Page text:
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Property industry disappointed by Chancellor’s spending review

While Chancellor Sajid Javid announced extra resource for local authorities, there is general disappointment that there was little for housing and planning in his spending review.

‘Additional funding for local authorities is much needed and welcome. However, the spending review offers little to support new housing delivery or overstretched planning departments,’ said Melanie Leech, chief executive of the British Property Federation.

She pointed out that local authorities have a unique and vital role in alleviating the housing crisis and rejuvenating the UK’s struggling town centres, working in partnership with the property industry.

‘However, despite the ambitions of many local authorities, they simply do not have the resources to focus on the strategic issues that will shape and secure their communities’ long term future,’ Leech said.

‘Additional funding must be allocated to planning departments, which have seen the most severe cuts of any local authority service, with per-person spend on planning falling by 55% between 2010/2011 and 2017/2018,’ she explained.

‘While the announcement may ease some of the funding challenges facing local authorities, we cannot ignore the need for a more comprehensive change in the way that local government is valued and resourced,’ she added.

Martijn van der Heijden, chief strategy officer at Habito, said it was a missed opportunity given the recent speculation surrounding possible stamp duty reform and the crippling uncertainty faced by the UK’s housing market more broadly.

Meanwhile, the Federation of Master Builders (FMB) said that house building and a new retrofit strategy must form part of the Government’s infrastructure revolution policy that was announced by the Chancellor.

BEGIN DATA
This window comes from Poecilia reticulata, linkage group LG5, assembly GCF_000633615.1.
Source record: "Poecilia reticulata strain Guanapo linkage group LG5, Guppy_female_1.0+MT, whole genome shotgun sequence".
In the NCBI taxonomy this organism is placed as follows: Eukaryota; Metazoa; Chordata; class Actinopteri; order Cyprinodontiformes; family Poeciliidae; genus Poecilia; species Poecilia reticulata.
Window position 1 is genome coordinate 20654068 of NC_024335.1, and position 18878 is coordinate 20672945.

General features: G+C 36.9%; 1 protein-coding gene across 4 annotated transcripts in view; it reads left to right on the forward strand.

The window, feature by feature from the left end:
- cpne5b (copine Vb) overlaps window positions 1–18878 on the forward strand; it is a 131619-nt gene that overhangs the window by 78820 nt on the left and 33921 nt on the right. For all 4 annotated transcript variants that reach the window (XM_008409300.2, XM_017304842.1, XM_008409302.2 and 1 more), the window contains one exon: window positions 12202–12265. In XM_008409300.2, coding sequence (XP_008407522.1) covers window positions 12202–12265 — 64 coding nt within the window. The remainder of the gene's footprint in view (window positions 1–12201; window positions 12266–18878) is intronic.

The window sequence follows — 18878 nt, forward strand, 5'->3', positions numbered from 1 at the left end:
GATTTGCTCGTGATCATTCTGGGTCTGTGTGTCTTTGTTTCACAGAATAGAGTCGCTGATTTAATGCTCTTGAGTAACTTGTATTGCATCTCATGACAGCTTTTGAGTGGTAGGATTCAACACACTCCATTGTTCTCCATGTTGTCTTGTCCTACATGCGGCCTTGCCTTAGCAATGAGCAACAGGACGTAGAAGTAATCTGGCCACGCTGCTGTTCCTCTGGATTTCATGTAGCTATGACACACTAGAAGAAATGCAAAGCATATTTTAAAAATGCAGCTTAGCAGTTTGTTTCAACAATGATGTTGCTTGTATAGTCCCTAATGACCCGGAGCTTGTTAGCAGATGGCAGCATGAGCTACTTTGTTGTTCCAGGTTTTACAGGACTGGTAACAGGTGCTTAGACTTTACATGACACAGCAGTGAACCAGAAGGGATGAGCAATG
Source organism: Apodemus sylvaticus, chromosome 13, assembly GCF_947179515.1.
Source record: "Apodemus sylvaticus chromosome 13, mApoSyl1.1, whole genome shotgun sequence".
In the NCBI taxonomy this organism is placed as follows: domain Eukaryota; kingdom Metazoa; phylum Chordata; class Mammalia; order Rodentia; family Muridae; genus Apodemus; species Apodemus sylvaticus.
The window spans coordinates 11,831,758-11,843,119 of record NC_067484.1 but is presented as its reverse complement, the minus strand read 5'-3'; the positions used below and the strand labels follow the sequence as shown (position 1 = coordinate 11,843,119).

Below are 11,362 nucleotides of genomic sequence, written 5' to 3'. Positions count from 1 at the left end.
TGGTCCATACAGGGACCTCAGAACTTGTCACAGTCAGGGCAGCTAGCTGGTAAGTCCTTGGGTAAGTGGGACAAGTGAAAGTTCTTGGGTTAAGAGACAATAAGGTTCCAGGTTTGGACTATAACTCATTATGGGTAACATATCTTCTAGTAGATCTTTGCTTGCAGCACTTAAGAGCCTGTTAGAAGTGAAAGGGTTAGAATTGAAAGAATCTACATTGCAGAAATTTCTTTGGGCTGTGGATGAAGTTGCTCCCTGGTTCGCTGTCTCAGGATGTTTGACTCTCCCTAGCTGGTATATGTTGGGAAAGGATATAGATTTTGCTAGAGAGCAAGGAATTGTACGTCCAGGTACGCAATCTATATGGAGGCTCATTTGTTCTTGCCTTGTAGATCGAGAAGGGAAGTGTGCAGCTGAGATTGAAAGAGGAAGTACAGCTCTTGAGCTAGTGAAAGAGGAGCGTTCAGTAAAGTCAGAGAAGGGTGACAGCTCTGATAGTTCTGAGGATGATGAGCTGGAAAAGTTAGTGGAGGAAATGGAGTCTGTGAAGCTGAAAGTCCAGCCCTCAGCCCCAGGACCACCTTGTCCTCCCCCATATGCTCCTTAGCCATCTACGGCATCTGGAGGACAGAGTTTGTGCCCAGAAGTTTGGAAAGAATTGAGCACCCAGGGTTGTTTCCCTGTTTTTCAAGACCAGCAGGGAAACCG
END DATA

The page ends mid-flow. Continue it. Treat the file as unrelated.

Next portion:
‘The housing crisis is undermining the British economy. If we are to increase productivity and improve our competitive edge on the world stage, then building more new homes must form part of the Government’s campaign to upgrade our infrastructure,’ said Brian Berry, chief executive of the FMB.

He welcomed the announcement for £241 million to be spent on the regeneration of high streets, town centres and local economies via the Towns Fund, and additional support for Homes England.

‘However, this must be part of an overarching strategy for new build homes and social housing, which will be key to securing a prosperous post-Brexit Britain. What’s more, we need a retrofit strategy to ensure that our existing homes are fit for the future, and to alleviate the scourge of fuel poverty,’ he pointed out.

‘An upgrade of our infrastructure, including building new world-class schools and hospitals, will require a strong construction industry. The skills shortage is highly concerning in this respect, with just under two-thirds of builders struggling to hire bricklayers and more than half of builders struggling to hire carpenters.

‘The announcement for an additional £400 million to be pumped into Further Education is a welcome boost to giving colleges and employers the resources they need to train more apprentices, and make T Levels, which will become the vocational counterpart to A Levels, a success. The spending round set the scene for a positive outlook for builders, but we need more details about how more new homes will be delivered,’ he added.

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